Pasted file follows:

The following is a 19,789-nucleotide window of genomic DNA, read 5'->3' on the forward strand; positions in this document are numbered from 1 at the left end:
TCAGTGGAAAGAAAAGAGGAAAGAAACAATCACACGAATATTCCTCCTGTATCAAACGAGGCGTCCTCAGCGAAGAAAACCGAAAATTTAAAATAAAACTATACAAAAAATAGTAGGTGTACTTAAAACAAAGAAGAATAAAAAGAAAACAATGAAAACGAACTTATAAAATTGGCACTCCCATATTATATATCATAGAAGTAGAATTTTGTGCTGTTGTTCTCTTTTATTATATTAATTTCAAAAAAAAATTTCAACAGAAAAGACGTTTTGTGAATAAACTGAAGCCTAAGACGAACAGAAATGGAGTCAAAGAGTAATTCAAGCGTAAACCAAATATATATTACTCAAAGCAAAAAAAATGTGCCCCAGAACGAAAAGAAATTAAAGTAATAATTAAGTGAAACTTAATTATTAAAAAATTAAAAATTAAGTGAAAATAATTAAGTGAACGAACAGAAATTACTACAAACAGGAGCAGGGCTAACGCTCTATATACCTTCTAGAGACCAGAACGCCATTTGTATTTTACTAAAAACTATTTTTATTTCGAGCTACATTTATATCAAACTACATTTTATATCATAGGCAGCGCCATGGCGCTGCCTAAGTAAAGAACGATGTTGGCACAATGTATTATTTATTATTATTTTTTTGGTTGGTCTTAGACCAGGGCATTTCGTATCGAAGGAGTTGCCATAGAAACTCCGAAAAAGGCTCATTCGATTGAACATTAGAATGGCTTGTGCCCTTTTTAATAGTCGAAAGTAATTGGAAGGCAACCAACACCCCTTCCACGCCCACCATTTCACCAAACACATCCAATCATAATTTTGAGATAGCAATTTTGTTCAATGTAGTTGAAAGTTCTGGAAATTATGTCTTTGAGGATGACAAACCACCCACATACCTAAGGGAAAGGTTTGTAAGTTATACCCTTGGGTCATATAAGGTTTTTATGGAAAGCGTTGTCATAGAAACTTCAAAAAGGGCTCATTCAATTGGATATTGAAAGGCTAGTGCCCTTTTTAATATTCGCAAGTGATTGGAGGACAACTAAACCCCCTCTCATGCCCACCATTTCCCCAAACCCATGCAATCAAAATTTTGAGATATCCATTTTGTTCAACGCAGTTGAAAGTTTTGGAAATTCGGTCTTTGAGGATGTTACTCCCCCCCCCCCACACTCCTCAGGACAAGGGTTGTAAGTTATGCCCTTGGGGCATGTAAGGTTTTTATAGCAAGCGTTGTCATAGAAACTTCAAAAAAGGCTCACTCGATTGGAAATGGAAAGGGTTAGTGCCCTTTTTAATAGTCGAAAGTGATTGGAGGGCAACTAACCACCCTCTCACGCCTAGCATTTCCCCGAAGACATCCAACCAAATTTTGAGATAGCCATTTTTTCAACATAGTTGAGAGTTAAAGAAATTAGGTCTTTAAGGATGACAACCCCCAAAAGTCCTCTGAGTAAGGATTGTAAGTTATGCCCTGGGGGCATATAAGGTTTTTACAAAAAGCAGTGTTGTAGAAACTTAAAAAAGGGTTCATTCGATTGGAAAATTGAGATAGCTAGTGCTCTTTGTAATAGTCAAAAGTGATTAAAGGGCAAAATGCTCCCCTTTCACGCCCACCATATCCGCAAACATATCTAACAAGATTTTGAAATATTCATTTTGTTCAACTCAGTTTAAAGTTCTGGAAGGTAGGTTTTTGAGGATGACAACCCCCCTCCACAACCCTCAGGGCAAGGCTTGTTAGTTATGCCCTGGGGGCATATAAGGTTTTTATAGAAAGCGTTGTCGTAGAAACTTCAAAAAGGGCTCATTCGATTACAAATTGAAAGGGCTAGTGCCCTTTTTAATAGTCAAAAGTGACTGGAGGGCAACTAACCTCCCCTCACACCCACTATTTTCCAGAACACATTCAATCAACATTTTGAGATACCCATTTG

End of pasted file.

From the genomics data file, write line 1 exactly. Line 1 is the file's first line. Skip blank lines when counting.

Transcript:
The following is a 19,789-nucleotide window of genomic DNA, read 5'->3' on the forward strand; positions in this document are numbered from 1 at the left end: